The Ross Lake Rockers: A Youth Leadership Adventures field report
“This trip showed me what it means to be a strong woman.”
These are the remarkable words of one participant of Youth Leadership Adventures Outdoor Leadership, an 8-day course aimed to foster environmental stewardship and leadership through experiences in nature.
At the beginning of the expedition students were taught how to pack for this 8 day trip.
“This backpack is bigger than me,” one individual expressed after packing her bag at the start of the trip. That, however, would not stop that student from carrying it up and down the steep hill that stood between our group and our canoes. We would navigate these canoes around the waters of Ross Lake for the next week.None of the participants in the group had ever been backpacking or paddling for eight days straight. So, no wonder, phrases like I can’t do this, it’s too hard, I give up were muttered at the start of the long paddle. Paddling was new to many members of the group, and paddling with a partner required not just skill but a lot of clear communication and teamwork as well. Despite the doubts early on, our group The Ross Lake Rockers had a very important motto: paddle through it, which everyone did. After many C, J and forward strokes, we arrived at our first camp, McMillan. The arrival to camp was well deserved, and participants were strong paddlers after that first day. Just a few days into the trip, smiles spread throughout the group as soon as we started on the water, even during difficult paddling times.Following that first paddle, the group passed by many busy days filled with activities, lessons and many, many riddles bonded everyone together and allowed each group member to find themselves in this new landscape. Working together through various challenges was a favorite of the group. For example, during one activity, everyone had to trust each other and themselves to walk over obstacles while they were blindfolded. One person in the front was not blindfolded and had the responsibility of looking out for obstacles, and passing tips and directions to the rest of the group. Self-confidence and community trust were established through this activity.Within camp, every group member chipped in to take care of all of the necessary camp jobs. Students learned how to cook on our camp stove, filter water, take notes in our science journal, and serve as Leader of the Day (LOD). Each task had its own learning experience, and all were important to the well-being of the group. Everyone was excited, although sometimes nervous too, to be LOD since it required taking responsibility of managing the groups timekeeping us on route, and leading morning and evening meeting.
One of the many highlights of all of the students was the stewardship project. The group contributed their time and energy to trail work. They dug trenches to help prevent water erosion and cleared high branches on trails to make the passage of stock and hikers. Through this project, the group supported Leave No Trace ethics to help make the least amount of human impact on public lands possible.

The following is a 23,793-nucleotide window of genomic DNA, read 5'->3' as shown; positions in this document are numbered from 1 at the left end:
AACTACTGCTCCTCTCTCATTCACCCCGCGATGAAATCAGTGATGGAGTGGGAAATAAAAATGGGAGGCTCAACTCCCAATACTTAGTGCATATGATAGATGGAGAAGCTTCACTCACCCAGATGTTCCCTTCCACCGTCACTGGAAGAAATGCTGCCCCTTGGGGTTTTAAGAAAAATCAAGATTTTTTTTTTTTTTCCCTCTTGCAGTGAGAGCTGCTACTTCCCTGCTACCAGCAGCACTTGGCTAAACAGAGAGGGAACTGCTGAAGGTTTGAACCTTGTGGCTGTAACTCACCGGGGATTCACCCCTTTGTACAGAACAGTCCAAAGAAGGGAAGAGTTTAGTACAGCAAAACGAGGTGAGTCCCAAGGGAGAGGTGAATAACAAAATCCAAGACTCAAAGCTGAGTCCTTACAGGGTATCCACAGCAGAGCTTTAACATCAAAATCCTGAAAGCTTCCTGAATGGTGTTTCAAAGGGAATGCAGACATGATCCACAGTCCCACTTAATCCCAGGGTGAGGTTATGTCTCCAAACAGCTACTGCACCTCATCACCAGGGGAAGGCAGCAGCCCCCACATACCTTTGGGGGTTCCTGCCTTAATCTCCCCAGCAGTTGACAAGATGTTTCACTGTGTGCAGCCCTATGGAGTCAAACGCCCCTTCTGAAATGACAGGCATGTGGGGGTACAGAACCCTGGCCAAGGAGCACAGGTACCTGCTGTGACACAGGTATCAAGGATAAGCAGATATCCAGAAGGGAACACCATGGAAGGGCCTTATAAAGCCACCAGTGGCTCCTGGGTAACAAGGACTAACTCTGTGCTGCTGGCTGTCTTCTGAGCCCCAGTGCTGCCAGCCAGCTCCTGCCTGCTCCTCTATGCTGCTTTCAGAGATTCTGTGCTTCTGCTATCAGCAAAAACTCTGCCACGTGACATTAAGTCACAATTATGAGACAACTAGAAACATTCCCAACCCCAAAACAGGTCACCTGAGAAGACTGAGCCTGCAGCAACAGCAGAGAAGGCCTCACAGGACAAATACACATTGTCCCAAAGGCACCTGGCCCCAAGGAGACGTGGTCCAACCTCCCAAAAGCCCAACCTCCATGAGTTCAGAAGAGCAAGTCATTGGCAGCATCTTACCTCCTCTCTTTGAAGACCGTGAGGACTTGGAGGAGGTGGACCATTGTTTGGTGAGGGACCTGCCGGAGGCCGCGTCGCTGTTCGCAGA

This stewardship project allowed everyone to become familiar with different tools including the pulaski, loppers, and shovel. With proper safety equipment and teamwork, clearing the trail was a big highlight to many.
After several days working and living together the groups cohesion was tremendously strong. Swimming — for the first time for some people — was powerful in allowing those students to get out of their comfort zone. Taking on new challenges and experiences was what made each moment spent together so much more valuable. These moments were crucial in allowing each individual to find what they really desire when they’re away from the comforts of home and technology, and to explore other spaces. In doing so, many students were engaged in learning about the climate and how to identify different trees.
Day 6 of the trip was Challenge Day. Our morning began at 6:00 AM. With strong winds heading North and our group headed South, we paddled against the wind for about 7 miles. However, the whitecapping water was not going to bring the Ross Lake Rockers enthusiasm down because, as we all agreed, we would paddle through it! We arrived at Big Beaver, our last camp, around 2:00 PM. Everyone was very proud of themselves and the overall group.
The next day was Visitor Day, a day in which students expressed how they had changed over the course of the trip and how would they apply the lessons that they had learned at home. Amusing highlights and touching memories were also shared with the visitors.
Some members expressed courage, despite previously being nervous during public speaking. Others expressed confidence, after seeing how much they were capable of. Some expressed happiness, even when away from their cell phones. Most of all, everyone was more than grateful to have been part of the program. Each presentation was heartwarming and a reflection of everyone’s amazing experience.
The last day began at 5 AM with a beautiful rendition of the ‘Happy Birthday’ song for one of the group members. The song was much needed to get everyone ready to paddle out to Ross Lake Trail Head. Many desired this moment, the moment of going home, at the beginning of the trip, but at this time, students felt like they were home here, living in the wilderness and discovering their inner selves. Paddling in the morning was surreal because of the crystal-clear water that surrounded everyone and the wildlife that was seen. Wildlife seen included a bald eagle and a young black bear at Cougar Island. The trip concluded with lots of positive thoughts and vibes, brought by each individual. Smiles from these pictures shows just a small amount of what everyone brought to the table.